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Feud at Disney Ends Quietly

The founder's nephew agrees to drop a lawsuit, boosting the image of incoming CEO Iger.

July 09, 2005|Richard Verrier | Times Staff Writer

Walt Disney Co.'s incoming chief executive and its leading rebel shareholder declared a truce Friday, the most dramatic sign yet that the new boss is committed to sweeping aside the ill will that festered under outgoing CEO Michael Eisner

The agreement between Robert A. Iger, the new chief, and Roy E. Disney brings to a close one of the nastiest executive-suite dogfights in recent corporate history, one that led last year to Eisner being stripped of his chairmanship.

Disney and longtime lieutenant Stanley P. Gold, both ex-directors, agreed to drop a lawsuit alleging that the selection process leading to Iger's promotion was "a sham." In return, Roy Disney will be given the honorary title of director emeritus, a post that carries no voting power or rights to attend board meetings.

Regarded by many Disney loyalists as the caretaker of his uncle Walt's legacy, Roy Disney also will be given a consulting contract and an office on the company's Burbank lot.

The entertainment giant took note of Roy Disney's "longtime devotion" to the company. Gold and Disney, for their part, expressed confidence in Iger's leadership and gave a nod to Eisner's contributions to the company.

The pact came on the heels of Iger's dismantling of Disney's powerful strategic planning department, widely viewed by upper management as Eisner's tool to exert control over virtually every aspect of the Disney empire. Iger, who was named CEO-elect in March after serving as Eisner's second-in-command, was applauded inside the company for acting swiftly to resolve a situation that was hurting executive morale.

Although he does not formally take the reins until Oct. 1, Iger is silencing critics who said he lacked the backbone to steer a new direction for a company over which Eisner had cast an imposing shadow. During his 21-year tenure, Eisner was lauded for his creative decisions but criticized for letting personal feuds interfere with the operation of the company.

As part of his drive to set a new tone for Disney, Iger already is making overtures to Pixar Animation Studios Chairman Steve Jobs, whose strained relationship with Eisner contributed to a breakdown in talks to keep alive the lucrative partnership behind such computer-animated hits as "Finding Nemo" and "Toy Story."

Friday's agreement was disclosed in a one-paragraph statement, closing with a notation that none of the parties would comment further -- an almost anticlimactic conclusion to a saga that rocked the world's most famous entertainment company.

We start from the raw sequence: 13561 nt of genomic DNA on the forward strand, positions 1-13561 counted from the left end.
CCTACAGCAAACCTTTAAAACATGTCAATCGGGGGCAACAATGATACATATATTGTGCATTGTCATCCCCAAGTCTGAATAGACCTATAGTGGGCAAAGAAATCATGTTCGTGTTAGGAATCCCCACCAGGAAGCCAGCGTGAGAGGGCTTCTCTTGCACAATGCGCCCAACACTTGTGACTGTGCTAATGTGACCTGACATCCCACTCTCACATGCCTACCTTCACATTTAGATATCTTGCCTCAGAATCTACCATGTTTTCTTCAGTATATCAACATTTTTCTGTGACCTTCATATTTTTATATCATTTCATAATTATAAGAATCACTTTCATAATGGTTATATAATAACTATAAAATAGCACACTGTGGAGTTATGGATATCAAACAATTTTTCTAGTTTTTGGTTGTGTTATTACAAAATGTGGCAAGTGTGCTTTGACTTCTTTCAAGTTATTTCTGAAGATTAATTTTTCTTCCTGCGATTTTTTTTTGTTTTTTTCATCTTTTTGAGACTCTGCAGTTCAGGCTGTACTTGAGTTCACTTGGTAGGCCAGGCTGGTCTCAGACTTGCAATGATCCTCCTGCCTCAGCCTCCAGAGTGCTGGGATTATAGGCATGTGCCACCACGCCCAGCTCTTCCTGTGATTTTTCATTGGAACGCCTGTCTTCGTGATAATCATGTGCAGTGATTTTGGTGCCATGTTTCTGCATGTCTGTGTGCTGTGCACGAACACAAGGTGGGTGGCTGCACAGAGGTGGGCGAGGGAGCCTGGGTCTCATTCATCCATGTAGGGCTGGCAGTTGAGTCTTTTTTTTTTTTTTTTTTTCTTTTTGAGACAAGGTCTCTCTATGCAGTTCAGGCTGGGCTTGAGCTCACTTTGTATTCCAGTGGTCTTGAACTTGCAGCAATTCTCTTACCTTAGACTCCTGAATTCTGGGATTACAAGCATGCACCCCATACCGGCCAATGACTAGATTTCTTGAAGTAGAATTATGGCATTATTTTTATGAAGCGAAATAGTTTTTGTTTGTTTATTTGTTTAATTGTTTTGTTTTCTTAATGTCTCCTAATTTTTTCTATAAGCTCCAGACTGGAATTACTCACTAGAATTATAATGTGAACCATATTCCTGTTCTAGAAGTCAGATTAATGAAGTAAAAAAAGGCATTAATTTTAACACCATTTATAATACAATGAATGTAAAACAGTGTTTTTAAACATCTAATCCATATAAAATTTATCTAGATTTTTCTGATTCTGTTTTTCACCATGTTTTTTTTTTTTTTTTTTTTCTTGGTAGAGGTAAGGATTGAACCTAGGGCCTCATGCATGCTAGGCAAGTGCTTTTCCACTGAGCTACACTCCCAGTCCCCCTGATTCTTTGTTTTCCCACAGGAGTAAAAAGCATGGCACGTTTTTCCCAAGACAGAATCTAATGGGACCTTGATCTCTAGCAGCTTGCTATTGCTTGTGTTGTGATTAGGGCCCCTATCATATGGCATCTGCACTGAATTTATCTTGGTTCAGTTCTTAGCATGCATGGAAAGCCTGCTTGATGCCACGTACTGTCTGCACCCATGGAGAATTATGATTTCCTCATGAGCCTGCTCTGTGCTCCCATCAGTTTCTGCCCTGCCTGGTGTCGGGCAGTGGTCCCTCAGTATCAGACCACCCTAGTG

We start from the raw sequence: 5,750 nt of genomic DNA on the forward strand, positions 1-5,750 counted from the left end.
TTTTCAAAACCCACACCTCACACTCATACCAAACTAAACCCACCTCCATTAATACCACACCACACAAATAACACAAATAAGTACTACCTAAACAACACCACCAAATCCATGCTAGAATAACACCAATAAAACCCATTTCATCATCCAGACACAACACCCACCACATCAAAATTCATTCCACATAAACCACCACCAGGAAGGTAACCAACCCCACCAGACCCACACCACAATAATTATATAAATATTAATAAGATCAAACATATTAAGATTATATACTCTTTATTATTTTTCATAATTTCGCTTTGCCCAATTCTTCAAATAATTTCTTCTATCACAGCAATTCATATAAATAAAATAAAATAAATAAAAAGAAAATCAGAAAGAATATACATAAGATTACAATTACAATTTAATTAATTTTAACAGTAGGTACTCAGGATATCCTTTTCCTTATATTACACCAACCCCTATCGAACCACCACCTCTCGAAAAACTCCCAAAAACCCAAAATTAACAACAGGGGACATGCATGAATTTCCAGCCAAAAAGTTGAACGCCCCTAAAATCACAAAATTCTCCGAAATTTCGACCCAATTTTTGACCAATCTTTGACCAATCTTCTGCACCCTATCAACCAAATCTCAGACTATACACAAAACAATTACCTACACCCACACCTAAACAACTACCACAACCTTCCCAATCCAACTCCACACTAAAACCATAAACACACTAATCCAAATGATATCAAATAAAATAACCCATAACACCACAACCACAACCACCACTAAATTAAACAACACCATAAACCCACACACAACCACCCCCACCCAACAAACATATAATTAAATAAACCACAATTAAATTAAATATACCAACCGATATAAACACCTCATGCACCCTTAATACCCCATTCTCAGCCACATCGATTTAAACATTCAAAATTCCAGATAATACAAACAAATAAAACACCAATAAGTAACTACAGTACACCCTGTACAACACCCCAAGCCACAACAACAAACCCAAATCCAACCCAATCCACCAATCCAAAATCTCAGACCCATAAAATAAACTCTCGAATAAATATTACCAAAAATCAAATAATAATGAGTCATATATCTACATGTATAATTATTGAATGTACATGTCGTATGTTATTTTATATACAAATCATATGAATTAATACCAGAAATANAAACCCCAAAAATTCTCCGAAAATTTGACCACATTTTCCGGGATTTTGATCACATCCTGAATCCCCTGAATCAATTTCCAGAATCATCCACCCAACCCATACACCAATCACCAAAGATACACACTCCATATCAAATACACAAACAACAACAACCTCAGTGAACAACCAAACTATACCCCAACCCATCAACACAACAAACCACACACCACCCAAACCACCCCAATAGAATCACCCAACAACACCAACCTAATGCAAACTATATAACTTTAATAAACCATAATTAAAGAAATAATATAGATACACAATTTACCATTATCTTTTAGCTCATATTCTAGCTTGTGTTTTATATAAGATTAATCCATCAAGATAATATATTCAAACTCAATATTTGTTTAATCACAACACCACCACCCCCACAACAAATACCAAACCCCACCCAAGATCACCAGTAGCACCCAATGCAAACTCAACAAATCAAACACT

Gold and Disney, after quitting the Disney board in 2003, launched a fierce grass-roots effort to force the ouster of Eisner, who they alleged had mismanaged the company. Their efforts resulted in a stunning 45% no-confidence vote for Eisner at the company's 2004 annual meeting in Philadelphia, prompting Disney directors to remove him as board chairman and setting in motion his pending retirement.

But the fight didn't end there. The two ex-directors, who had dismissed Iger simply as Eisner's understudy, sued board members in May. Gold and Disney alleged that Iger's selection as CEO was engineered by Eisner and did not, as promised, include a thorough search. Relying on that promise, Gold and Disney said they refrained from running their own slate of directors at the company's annual meeting in February.

The lawsuit had been set for trial Aug. 10. According to one source close to the company, directors believed they would prevail but feared that a trial would be a potentially embarrassing distraction, generating the kind of bad press that accompanied a shareholders suit last year over Eisner's ill-fated hiring and firing of former Disney President Michael Ovitz. A decision on that case is expected soon.

Although Iger's latest move was greeted enthusiastically on Wall Street, some investor representatives were surprised that Gold and Disney surrendered on an issue about which they had expressed such strong feelings.

"I'm kind of at a loss to explain this given the strong nature of the rhetoric concerning Bob Iger in the past," said Patrick McGurn, executive vice president of Institutional Shareholder Services, which advises large stockholders. "It's as though they've gone from 60 miles per hour to zero in 4.2 seconds."

Disney and Gold's fight had been losing momentum as the company's performance continued to improve. Iger's selection drew plaudits from many investors and analysts, who credit him with turning around Disney's ABC television network.

According to three sources with knowledge of the situation, Iger spoke to Disney and Gold on several occasions in an effort to broker a peace. While Iger was looking to end the feud, one of the sources said, Roy Disney had grown weary of the fight and was seeking a graceful resolution that would allow him some role -- if only symbolic -- at the company that bears his family name.

Roy Disney practically grew up on the company's Burbank lot. As a boy, his uncle ran ideas by him, including a plan for a film version of "Pinocchio."

Wall Street analyst Harold Vogel, echoing the view of other analysts and media executives, said Iger's recent moves demonstrated that he was ready to step out on his own.

"He dismantled the strategic planning department, which was Disney's biggest internal problem," Vogel said. "And now by settling with the dissidents, he's bringing an end to their main external problem and a major distraction."

Shares of Disney rose 55 cents Friday to $25.

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